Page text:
Conducting scientific inquiry is expected to help students make informed decisions; however, how exactly it can help is rarely explained in science education standards. According to classroom studies, inquiry that students conduct in science classes seems to have little effect on their decision-making. Predetermined values play a large role in students' decision-making, but students do not explore these values or evaluate whether they are appropriate to the particular issue they are deciding, and they often ignore relevant scientific information. We explore how to connect inquiry and values, and how this connection can contribute to informed decision-making based on John Dewey's philosophy. Dewey argues that scientific inquiry should include value judgments and that conducting inquiry can improve the ability to make good value judgments. Value judgment is essential to informed, rational decision-making, and Dewey's ideas can explain how conducting inquiry can contribute to make an informed decision through value judgment. According to Dewey, each value judgment during inquiry is a practical judgment guiding action, and students can improve their value judgments by evaluating their actions during scientific inquiry. Thus, we suggest that students need an opportunity to explore values through scientific inquiry and that practicing value judgment will help informed decision-makings.
Harlow, Danielle Boyd
As educational researchers and teacher educators, we have the responsibility to help teachers gain the skills and knowledge necessary to provide meaningful learning activities for their students. For elementary school science, this means helping teachers create situations in which children can participate in the practices associated with scientific inquiry. Through the framework of transfer I investigated how a professional development course based on an inquiry-based physics curriculum influenced five elementary teachers teaching practices and identified the factors that led to or hindered this transfer. In this study, evidence of transfer consisted of episodes where the teachers used the ideas learned in the physics course to solve new problems such as transforming activities to be appropriate for their students and responding to unexpected students' ideas. The findings of this study highlight the many different ways that teachers use what they learn in content courses to teach science to elementary children. While some teachers transferred pedagogical practices along with the content, others transformed the content to be useful in already existing pedagogical frameworks, and still others show little or no evidence of transfer. What the teachers transferred depended upon their existing teaching context as well as their prior ideas about teaching science and physics content. Specifically, the findings of this study suggest that the teachers transferred only what they sought from the course. One implication of this study is that the sort of science training we provide teachers can affect far more than just the teachers' conceptual understanding of science and performance on written conceptual exams. Science courses have the potential to impact the sort of science education that K-5 children receive in elementary classrooms in terms of the topics taught but the way that science is represented. An additional implication is that teaching science to teachers in ways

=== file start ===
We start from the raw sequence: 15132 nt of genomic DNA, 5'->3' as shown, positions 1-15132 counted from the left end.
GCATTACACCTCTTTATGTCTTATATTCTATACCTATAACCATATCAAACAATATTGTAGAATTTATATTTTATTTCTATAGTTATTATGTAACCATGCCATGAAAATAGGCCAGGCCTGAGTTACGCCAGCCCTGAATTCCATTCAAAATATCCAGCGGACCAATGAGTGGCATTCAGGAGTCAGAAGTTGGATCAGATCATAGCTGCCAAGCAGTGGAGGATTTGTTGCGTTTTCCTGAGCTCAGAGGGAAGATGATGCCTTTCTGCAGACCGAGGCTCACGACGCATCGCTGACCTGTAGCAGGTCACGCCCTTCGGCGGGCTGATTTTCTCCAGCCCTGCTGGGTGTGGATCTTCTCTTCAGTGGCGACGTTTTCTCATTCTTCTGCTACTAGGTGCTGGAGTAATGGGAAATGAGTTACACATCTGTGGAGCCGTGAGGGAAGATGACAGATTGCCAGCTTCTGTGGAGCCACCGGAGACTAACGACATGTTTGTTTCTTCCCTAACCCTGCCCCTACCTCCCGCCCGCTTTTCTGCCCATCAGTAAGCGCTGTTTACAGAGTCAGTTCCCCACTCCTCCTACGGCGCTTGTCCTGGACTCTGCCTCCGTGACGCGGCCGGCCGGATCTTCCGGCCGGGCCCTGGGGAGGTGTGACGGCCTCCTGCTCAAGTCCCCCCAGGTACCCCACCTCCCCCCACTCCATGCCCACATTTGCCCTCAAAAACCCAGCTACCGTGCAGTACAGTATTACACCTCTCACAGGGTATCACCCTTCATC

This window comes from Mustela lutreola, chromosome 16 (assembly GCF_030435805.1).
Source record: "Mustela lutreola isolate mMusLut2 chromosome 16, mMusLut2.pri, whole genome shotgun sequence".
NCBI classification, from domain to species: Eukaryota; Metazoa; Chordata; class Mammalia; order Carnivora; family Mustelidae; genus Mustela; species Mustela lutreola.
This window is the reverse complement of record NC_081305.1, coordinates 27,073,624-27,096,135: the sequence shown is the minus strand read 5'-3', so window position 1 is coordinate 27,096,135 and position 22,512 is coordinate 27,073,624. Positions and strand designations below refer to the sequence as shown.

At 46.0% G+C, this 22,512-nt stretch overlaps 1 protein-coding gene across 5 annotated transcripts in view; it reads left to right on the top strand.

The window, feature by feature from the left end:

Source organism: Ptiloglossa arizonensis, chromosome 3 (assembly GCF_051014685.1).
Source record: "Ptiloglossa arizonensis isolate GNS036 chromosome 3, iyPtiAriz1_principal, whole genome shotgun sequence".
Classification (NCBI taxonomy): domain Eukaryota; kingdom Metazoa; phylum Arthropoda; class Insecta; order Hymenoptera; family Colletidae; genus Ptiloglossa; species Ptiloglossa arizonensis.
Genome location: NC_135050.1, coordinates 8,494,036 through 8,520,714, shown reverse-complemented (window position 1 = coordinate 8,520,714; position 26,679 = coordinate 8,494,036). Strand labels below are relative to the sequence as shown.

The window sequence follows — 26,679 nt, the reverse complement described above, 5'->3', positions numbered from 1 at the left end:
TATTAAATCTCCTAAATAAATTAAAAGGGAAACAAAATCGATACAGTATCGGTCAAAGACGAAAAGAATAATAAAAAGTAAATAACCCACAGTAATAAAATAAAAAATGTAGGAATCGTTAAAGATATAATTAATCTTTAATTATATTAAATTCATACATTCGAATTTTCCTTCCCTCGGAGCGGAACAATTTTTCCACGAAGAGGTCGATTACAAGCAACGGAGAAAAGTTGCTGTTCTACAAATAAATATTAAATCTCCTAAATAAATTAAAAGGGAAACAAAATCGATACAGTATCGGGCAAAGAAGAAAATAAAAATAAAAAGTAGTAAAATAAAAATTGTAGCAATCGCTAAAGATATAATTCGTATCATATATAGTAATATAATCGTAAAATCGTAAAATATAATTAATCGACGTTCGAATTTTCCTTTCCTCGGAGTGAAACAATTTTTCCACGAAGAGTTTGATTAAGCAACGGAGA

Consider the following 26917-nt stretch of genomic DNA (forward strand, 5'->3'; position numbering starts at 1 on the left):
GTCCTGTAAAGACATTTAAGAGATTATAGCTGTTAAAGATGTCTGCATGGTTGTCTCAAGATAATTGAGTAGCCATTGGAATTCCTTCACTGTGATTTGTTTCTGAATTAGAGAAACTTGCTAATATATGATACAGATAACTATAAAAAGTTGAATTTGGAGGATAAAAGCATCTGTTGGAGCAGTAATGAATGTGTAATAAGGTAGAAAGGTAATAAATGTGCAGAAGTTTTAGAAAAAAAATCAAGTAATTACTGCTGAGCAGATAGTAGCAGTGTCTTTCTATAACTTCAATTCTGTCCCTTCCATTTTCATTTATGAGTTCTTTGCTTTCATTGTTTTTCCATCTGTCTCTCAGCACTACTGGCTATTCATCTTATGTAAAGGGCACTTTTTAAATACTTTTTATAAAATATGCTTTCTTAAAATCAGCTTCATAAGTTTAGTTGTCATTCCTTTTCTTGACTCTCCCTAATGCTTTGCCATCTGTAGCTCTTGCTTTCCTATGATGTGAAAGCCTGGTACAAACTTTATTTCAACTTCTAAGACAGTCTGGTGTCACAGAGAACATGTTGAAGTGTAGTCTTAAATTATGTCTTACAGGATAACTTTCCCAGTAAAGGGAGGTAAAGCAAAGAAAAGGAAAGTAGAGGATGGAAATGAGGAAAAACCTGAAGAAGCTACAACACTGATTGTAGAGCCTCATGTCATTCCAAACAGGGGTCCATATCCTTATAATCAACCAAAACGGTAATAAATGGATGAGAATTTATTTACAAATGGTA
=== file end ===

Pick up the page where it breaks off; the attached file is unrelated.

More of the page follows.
Walker, Lindsey; Warfa, Abdi-Rizak M
While the inquiry approach to science teaching has been widely recommended as an epistemic mechanism to promote deep content understanding, there is also increased expectation that process and other transferable skills should be integral part of science pedagogy. To test the hypothesis that coupling process skills to content teaching impacts academic success measures, we meta-analyzed twenty-one studies (n = 21) involving 7876 students that compared Process Oriented Guided Inquiry Learning (POGIL), a pedagogy that provides opportunities for improving process skills during content learning through guided-inquiry activities, to standard lecture conditions. Based on conventional measures of class performance, POGIL had a small effect on achievement outcomes (effect size = 0.29, [95% CI = 0.15-0.43]) but substantially improved the odds of passing a class (odds ratio = 2.02, [95% CI: 1.45-2.83]). That is, participants in the POGIL pedagogy had higher odds of passing a course and roughly performed 0.3 standard deviations higher on achievement measures than participants in standard lectures. In relative risk terms, POGIL reduced the risk of failing a course by 38%. These findings suggest providing opportunities to improve process skills during class instruction does not inhibit content learning but enhances conventional success measures. We compare these findings with those of recent large meta-analysis that examined the effects of global active learning methods on achievement outcomes and course failure rates in science, technology, engineering, and mathematics (STEM) fields.